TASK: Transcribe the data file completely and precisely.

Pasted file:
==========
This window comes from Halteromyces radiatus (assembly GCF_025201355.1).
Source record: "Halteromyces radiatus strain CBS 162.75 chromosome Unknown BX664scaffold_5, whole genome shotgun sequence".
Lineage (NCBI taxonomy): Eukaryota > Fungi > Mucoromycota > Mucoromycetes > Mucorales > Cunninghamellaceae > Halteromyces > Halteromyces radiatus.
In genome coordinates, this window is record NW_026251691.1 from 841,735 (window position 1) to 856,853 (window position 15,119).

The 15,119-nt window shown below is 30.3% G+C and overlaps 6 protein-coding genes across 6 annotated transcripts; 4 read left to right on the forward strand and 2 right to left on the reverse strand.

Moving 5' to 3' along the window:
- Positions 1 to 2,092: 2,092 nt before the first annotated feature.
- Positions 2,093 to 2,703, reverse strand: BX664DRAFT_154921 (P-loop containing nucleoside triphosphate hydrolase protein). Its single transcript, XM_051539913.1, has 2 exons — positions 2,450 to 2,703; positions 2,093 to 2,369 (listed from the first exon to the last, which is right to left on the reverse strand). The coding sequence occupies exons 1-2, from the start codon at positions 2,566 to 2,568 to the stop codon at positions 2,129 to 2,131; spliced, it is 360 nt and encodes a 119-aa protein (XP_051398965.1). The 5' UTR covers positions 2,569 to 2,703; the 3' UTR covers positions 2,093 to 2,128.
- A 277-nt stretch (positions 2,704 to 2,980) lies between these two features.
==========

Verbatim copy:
This window comes from Halteromyces radiatus (assembly GCF_025201355.1).
Source record: "Halteromyces radiatus strain CBS 162.75 chromosome Unknown BX664scaffold_5, whole genome shotgun sequence".
Lineage (NCBI taxonomy): Eukaryota > Fungi > Mucoromycota > Mucoromycetes > Mucorales > Cunninghamellaceae > Halteromyces > Halteromyces radiatus.
In genome coordinates, this window is record NW_026251691.1 from 841,735 (window position 1) to 856,853 (window position 15,119).

The 15,119-nt window shown below is 30.3% G+C and overlaps 6 protein-coding genes across 6 annotated transcripts; 4 read left to right on the forward strand and 2 right to left on the reverse strand.

Moving 5' to 3' along the window:
- Positions 1 to 2,092: 2,092 nt before the first annotated feature.
- Positions 2,093 to 2,703, reverse strand: BX664DRAFT_154921 (P-loop containing nucleoside triphosphate hydrolase protein). Its single transcript, XM_051539913.1, has 2 exons — positions 2,450 to 2,703; positions 2,093 to 2,369 (listed from the first exon to the last, which is right to left on the reverse strand). The coding sequence occupies exons 1-2, from the start codon at positions 2,566 to 2,568 to the stop codon at positions 2,129 to 2,131; spliced, it is 360 nt and encodes a 119-aa protein (XP_051398965.1). The 5' UTR covers positions 2,569 to 2,703; the 3' UTR covers positions 2,093 to 2,128.
- A 277-nt stretch (positions 2,704 to 2,980) lies between these two features.